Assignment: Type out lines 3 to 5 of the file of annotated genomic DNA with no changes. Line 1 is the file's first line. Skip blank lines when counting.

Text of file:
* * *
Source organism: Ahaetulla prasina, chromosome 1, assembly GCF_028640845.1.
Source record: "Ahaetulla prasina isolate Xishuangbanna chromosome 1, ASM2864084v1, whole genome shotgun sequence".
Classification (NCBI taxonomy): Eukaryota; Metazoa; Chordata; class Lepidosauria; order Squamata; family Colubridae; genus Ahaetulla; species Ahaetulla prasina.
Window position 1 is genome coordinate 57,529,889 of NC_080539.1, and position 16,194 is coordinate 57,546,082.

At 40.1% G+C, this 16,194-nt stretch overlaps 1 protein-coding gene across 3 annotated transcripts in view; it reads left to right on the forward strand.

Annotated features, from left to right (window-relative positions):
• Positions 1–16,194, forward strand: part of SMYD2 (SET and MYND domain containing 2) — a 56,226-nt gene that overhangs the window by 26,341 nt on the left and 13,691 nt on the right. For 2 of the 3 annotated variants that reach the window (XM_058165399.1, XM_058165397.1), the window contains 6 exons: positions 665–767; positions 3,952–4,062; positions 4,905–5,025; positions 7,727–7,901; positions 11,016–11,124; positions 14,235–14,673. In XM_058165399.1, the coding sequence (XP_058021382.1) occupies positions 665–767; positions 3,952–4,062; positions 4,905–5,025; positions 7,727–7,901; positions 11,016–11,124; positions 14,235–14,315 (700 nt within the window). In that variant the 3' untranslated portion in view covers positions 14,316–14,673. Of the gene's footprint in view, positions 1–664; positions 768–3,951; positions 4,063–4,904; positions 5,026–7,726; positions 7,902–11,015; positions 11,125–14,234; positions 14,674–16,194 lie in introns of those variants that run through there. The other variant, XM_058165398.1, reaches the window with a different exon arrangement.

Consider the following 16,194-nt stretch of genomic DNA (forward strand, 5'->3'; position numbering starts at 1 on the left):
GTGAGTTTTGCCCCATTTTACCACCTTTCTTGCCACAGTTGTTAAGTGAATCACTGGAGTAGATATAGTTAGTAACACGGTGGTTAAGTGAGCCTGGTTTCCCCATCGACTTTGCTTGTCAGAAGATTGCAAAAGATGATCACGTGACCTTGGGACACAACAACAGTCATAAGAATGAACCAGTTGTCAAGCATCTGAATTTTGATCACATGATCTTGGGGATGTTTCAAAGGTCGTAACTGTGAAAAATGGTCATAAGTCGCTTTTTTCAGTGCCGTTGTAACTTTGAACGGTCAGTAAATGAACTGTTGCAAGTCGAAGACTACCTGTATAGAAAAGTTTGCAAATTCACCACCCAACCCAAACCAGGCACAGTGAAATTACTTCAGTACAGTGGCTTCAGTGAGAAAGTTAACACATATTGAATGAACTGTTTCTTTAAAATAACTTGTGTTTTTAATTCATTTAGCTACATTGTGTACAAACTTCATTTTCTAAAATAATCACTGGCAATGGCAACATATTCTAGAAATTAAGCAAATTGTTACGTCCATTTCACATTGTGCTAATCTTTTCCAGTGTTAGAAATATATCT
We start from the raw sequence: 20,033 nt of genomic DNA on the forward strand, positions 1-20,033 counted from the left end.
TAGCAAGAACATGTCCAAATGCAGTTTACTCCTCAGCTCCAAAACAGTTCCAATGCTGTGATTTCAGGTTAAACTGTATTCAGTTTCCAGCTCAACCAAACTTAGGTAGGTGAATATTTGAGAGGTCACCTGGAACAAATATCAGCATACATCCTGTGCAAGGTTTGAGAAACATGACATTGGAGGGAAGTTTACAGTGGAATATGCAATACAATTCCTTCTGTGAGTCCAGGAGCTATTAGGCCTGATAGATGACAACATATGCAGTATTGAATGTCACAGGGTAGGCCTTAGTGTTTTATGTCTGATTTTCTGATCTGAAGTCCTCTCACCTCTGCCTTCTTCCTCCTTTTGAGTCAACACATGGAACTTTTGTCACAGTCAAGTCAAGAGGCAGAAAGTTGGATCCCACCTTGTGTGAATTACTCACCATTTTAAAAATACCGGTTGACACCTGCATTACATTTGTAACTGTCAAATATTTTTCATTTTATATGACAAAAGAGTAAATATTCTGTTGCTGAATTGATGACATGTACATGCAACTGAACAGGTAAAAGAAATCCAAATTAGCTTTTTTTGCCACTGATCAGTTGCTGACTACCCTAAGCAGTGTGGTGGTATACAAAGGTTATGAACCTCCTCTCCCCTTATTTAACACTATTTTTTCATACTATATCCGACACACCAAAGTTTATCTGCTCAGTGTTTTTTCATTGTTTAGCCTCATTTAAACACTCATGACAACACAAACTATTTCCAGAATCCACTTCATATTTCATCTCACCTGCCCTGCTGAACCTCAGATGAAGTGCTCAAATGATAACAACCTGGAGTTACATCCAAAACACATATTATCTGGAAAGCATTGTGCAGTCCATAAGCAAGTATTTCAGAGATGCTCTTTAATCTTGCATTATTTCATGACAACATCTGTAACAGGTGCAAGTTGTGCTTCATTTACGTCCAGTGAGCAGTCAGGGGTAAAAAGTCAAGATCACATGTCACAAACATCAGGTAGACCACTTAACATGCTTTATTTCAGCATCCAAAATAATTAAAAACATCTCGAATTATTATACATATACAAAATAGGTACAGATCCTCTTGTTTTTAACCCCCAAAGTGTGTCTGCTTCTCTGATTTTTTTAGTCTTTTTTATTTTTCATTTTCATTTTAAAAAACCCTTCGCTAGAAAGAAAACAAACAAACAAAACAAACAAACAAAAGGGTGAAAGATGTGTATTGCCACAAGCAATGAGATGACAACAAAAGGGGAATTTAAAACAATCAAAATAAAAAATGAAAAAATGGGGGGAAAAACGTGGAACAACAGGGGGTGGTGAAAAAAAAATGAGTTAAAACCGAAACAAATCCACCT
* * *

Classification (NCBI taxonomy): Eukaryota; Metazoa; Chordata; class Lepidosauria; order Squamata; family Colubridae; genus Ahaetulla; species Ahaetulla prasina.
Window position 1 is genome coordinate 57,529,889 of NC_080539.1, and position 16,194 is coordinate 57,546,082.

At 40.1% G+C, this 16,194-nt stretch overlaps 1 protein-coding gene across 3 annotated transcripts in view; it reads left to right on the forward strand.